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Trademarks provide a company or individual with intellectual property rights and protections for a logo or other distinctive signifier. These trademarks allow consumers to readily identify the goods or services provided by the company or individual, and hold great value. There is no current trademark that applies in all of the countries in the world. To obtain an international trademark for you or your client, it is important to understand the treaties and various systems which govern international property rights.
If you are applying for an trademark in a World Trade Organization (WTO) member country, the application must adhere to the Agreement on Trade-Related Aspects of Intellectual Property Rights (TIRPs). TIRPs trademark provisions and regulations are based upon the parameters set out in the Paris Convention for the Protection of Individual Property. Among other provisions, TIRPs guarantees that someone applying for a trademark in a WTO member country be given the same treatment as that country's nationals.
To obtain a registered trademark in another country, you must meet that country's requirements. TIRPs includes these requirements for WTO member nations. Another resource is the International Trademark Association (ITA), a worldwide not-for-profit organization which protects the interests of international trademark holders.
For individuals and companies wishing to register in all EU member countries, they may do so under the Community Trademark System (CTM). Registering with CTM requires only one application and filing fee for all member nations. The system is administered by the Organization for Harmonization in the Internal Market (OHIM). Non-EU applicants must have professional representation to register or file an opposition claim. EU applicants do not need professional representation, although it is strongly advised.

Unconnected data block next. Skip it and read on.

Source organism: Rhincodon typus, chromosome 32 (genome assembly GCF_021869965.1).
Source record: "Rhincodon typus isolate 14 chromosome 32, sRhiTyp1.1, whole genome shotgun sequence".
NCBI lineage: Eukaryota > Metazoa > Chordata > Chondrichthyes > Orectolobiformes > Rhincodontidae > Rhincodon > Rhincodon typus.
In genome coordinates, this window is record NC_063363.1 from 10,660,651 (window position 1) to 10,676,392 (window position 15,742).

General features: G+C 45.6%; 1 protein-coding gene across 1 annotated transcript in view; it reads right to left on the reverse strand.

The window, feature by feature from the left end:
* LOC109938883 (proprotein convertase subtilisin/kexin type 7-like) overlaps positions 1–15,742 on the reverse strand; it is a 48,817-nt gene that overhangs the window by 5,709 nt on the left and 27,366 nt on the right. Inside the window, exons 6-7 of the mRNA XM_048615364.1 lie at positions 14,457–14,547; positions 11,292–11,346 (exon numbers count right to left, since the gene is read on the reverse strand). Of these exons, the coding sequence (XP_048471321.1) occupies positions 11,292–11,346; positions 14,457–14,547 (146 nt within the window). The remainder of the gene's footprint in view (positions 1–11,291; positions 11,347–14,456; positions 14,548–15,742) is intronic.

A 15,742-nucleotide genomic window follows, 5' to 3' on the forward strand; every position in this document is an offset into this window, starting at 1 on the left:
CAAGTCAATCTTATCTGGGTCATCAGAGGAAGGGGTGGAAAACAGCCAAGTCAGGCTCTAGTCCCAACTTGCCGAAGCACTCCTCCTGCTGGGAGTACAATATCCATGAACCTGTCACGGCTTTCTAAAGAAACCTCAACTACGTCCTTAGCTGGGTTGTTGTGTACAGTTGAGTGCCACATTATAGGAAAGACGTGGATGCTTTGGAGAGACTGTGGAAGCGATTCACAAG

Currently, 85 countries are represented by the Madrid System, an international trademark registration system administered by the World Intellectual Property Organization. Like CTM, registering with the Madrid System requires only one application and filing fee. An applicant must already have a valid registration in their home country before proceeding with a Madrid System application, however. In most countries, the applicant files with their home country, who in turn files an international application on the applicant's behalf.
If you require more information or are looking for further education on international trademark law, check with the ITA. They provide a number of different resources, including nation-specific registration information, a database of internationally registered trademarks, and an updated list of trademark cancellations. This organization also produces two publications, including a scholarly journal and a regular newsletter with information on current trends and practices, as well as forums and e-learning opportunities.
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